pc/linux tcp/ip problems..

David Johnson dgj-dave at pacbell.net
Sun Jan 23 23:06:01 PST 2000

    Well all has been solved! all I had to do is add the two networked machines
ips to the route table per your directions and VOILA! everything pings great
and as well Masquerading is up and operating (less than 15 minutes ater your
Thanks again You saved me a few Tylenols :)
-David Johnson

ME wrote:

> Here is the first suggestion:
> Log into the Linux box as root.
> type "ifconfig eth0" and look at the information. Does the information
> describe the IP address that that Ethernet card should have? (IP Address
> netmask, broadcast address, etc for ITS network.)
> type "ifconfig eth1" and look at the information. Does the information
> describe the IP address that that Ethernet card should have? (IP Address,
> netmask, broadcast address, etc for ITS network.)
> If both of these are "yes, then continue. If NO, then send another e-mail
> with your findings or resolve the inconsistancies on your own.
> When you log into the linux box, can you ping the IP addresses that match
> either of the two Windows boxes? (, or
> If Yes, then jump down below to "SMB/NMB:"
> If No, then read here:
> As root, login to you Linux box and type "route"
> (or "route -N" if you are not connected to your ISP at the time)
> Examine your routing list.
> You should have something which may look like this (if we assume that eth0
> is your primary Ethernet interface to your ISP over DSL, and eth1 is the
> Ethernet link to your LAN.)
> YourMachineName:~# route -N
> Kernel IP routing table
> Destination     Gateway      Genmask         Flags Metric Ref    Use Iface
> ISP.ASSIGN.IP.A UH    0      0        0 eth0
> UH    0      0        4 eth1
>   U     0      0        4 eth1
>       U     0      0       16 lo
>         ISP.ASN.GW.A         UG    1      0     7470 eth0
> Where "ISP.ASSIGN.IP.A" would be the IP address given to you by your ISP
> and "ISP.ASN.GW.A" would be the default gateway they gave you. (I am
> assuming you only have 1 IP address from your ISP)
> If you do not have a local route letting your linux box know that it is
> to deal with the "192.168.0.X" network through eth1, then it may try to
> reach the "192.168.0.X" by using the default route (see the first left
> hand column that has the last entry with "") and send it out eth0
> to your ISP, which will promptly drop the packets since they are part of
> the reserved class of IP addresses.
> If you have a routing table that tells your kernel how to contact the IP
> addresses that are part of the "192.168.0.x" network, and they still do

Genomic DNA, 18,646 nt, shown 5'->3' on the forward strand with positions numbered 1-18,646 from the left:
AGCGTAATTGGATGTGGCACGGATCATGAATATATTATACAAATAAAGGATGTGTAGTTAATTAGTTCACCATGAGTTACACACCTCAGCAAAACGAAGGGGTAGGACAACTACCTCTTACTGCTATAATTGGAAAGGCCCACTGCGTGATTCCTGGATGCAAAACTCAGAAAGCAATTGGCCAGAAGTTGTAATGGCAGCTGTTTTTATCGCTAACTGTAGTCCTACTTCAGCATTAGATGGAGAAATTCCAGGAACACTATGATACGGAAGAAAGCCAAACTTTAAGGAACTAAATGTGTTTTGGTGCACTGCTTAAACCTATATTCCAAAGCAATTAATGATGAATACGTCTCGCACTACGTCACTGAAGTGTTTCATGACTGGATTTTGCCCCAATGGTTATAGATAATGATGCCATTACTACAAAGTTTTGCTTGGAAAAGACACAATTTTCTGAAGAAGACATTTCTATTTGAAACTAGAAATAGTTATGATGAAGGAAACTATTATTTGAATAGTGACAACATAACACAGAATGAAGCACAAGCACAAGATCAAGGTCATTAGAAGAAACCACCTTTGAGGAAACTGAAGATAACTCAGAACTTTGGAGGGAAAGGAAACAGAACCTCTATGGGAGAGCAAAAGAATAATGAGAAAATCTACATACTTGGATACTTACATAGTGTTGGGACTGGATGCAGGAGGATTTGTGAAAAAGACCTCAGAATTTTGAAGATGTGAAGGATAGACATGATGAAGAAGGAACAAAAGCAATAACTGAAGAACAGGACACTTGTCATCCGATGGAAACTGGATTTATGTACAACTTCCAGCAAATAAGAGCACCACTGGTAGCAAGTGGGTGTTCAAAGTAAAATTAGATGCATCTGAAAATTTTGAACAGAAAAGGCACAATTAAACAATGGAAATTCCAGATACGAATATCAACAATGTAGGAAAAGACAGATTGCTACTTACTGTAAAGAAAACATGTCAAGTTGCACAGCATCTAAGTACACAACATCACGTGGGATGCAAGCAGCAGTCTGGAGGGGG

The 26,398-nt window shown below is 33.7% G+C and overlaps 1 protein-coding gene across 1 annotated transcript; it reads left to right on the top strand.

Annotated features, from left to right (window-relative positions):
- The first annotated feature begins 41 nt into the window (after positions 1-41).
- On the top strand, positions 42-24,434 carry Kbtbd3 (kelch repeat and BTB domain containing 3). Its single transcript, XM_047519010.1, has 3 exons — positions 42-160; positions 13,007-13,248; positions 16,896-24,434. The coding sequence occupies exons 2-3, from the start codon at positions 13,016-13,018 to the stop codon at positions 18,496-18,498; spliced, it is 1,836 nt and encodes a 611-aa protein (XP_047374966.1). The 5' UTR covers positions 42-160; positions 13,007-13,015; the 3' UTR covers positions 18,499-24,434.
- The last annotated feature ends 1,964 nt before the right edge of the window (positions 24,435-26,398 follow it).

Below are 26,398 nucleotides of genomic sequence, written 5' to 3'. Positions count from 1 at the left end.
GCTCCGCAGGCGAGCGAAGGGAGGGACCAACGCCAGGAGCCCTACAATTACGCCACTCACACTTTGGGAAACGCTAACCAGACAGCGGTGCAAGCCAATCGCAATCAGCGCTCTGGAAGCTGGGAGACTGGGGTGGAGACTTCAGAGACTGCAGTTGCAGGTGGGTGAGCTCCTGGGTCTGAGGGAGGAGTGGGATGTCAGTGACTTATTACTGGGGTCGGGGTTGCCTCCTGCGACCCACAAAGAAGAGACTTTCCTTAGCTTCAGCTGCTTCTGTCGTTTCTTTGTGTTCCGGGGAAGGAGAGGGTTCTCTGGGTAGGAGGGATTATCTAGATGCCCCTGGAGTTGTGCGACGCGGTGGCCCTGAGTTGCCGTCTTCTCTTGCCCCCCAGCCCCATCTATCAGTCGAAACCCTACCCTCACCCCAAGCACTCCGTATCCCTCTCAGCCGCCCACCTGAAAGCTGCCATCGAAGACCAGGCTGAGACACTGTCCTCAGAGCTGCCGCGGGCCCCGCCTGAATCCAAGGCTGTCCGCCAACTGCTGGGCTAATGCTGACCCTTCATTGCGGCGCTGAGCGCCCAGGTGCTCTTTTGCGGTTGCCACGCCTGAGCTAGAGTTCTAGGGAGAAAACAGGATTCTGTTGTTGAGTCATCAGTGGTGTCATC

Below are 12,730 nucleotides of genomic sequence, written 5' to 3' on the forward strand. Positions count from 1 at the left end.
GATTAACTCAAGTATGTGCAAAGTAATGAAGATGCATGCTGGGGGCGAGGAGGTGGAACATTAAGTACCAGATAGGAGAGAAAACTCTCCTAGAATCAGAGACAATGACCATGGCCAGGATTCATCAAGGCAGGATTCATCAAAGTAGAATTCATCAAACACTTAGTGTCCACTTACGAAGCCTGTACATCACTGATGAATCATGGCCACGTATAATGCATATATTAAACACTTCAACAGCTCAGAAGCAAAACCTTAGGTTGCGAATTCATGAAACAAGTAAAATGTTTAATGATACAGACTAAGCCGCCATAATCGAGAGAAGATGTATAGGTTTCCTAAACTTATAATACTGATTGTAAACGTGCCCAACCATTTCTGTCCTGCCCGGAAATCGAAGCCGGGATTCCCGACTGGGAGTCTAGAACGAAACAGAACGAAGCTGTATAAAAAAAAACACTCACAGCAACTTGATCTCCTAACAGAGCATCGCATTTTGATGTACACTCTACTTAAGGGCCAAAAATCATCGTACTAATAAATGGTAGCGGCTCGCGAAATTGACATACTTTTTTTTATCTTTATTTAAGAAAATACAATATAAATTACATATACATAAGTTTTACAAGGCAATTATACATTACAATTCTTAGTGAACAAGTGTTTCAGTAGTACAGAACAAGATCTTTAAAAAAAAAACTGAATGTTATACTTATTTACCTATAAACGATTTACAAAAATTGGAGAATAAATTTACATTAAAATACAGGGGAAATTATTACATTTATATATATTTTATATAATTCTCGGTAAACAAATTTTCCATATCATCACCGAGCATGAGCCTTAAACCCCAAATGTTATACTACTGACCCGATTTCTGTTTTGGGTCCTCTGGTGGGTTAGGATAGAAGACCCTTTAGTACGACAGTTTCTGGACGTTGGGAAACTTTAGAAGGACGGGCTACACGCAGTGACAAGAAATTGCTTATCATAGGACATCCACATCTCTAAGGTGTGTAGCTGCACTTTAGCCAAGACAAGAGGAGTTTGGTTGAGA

> not respond to pings from your Linux box shell, then we can try adding
> static routes to see if that helps, even though it is not likely to help at
> all.
> For static routes, at the linux box as root try:
> route add -host dev eth1
> route add -host dev eth1
> Then try to ping these IP addresses again. Does it work?
> No? Send another e-mail to the list including a dum of the "route -N" and
> "ifconfig eth0" and "ifconfig eth1"
> If so, try to ping your linux box from the DOS machines, and if that does
> not work, then proceed to "SMB/NMB:"
> Here is another guess:
> Windows machines are able to exchange some networking formation about
> each other using SMB/NMB.
> Also, they often attempt to use Name Resolution using the local hosts
> file, then look at the names discovered via the local cached Domain
> Controller or Master Domain Browser.
> If none of the above work, then they try a WINS,
> If WINS fails, then they resort to DNS.
> (My memory is a bit fuzzy on the order, and procedure listed above, so
> someone else can feel free to correct me.)
> I have had times where even entering just an IP address to ping from a
> Windows 95/98 machine, I get no responses appearing when the DNS is not
> available. (I have not examined this in detail, but would guess that it
> even asks a DNS what IP address the IP address given to them is.)
> See if you can locate a "hosts.*" or "lmhosts.*" file in your
> c:\Windows or c:\windows\system folders. (I do not recall the extensions.)
> In this file, create a temporary entry like "gateway1" to map to the ip
> address of your linux gateway.
> Reboot the machine, and look through the network neighborhood and make
> sure you can see the other windows box.
> When you can see the other windows box in the network neighborhood, then
> try going to a DOS-box and:
> ping gateway1
> See if this offers responses.
> If after all of the above you are still in no-where-vile, send us
> another e-mail with more routing and interface data.
> After you are able to have all three machines ping each other, then the
> next step would be to set up the IP Masquerading. :-)
> (once your can have all 3 machines ping each other, you wouldn't be able to
> ping "outside" Internet machines until IP Masquerading is set up. Your
> e-mail is well documented in what you have tried, so I strong suspect you
> know this, but state it "just in case" you do not.)
> > -Is there something I am completely overlooking?
> > I'm very familiar with networking on pcs and trying to learn the linux
> > platform so any suggestions would be of great help.
> > p.s. I am currently reading the how-to's but it is a slow process. ;)
> > Thank You for any help
> > David Johnson
> Your e-mail is well documented, and you have provided an excellent list of
> things attempted. The verbose nature of this e-mail is not entirely meant
> for your use, but for other on the list that may not be as skilled as you
> in networking.
> Good question!
> -ME
> P.S. Confirmation of the actual solution is useful for future problems
> encountered by others and allows me to sleep better at night.

More information about the talk mailing list